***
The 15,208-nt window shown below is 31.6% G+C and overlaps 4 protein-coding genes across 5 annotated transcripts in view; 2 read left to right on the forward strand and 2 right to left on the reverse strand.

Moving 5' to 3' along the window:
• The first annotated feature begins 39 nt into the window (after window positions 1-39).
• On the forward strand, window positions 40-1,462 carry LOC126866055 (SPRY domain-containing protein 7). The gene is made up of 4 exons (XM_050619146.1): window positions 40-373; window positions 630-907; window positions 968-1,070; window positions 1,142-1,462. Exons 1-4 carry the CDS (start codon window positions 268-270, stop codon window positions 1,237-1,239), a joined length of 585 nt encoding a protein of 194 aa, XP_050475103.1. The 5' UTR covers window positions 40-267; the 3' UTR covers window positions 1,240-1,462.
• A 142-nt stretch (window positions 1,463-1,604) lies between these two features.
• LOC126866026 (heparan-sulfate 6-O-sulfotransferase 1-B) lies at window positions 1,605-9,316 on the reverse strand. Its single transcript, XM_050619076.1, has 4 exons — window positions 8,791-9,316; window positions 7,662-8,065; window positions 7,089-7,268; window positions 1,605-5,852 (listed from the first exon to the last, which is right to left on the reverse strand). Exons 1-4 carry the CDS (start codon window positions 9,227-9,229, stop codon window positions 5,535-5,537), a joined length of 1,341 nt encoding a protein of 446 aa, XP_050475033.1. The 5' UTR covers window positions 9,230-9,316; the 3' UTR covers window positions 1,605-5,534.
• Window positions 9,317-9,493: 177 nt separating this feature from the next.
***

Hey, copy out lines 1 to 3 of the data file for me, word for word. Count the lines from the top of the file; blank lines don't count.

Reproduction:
The 15,208-nt window shown below is 31.6% G+C and overlaps 4 protein-coding genes across 5 annotated transcripts in view; 2 read left to right on the forward strand and 2 right to left on the reverse strand.

Moving 5' to 3' along the window:
• The first annotated feature begins 39 nt into the window (after window positions 1-39).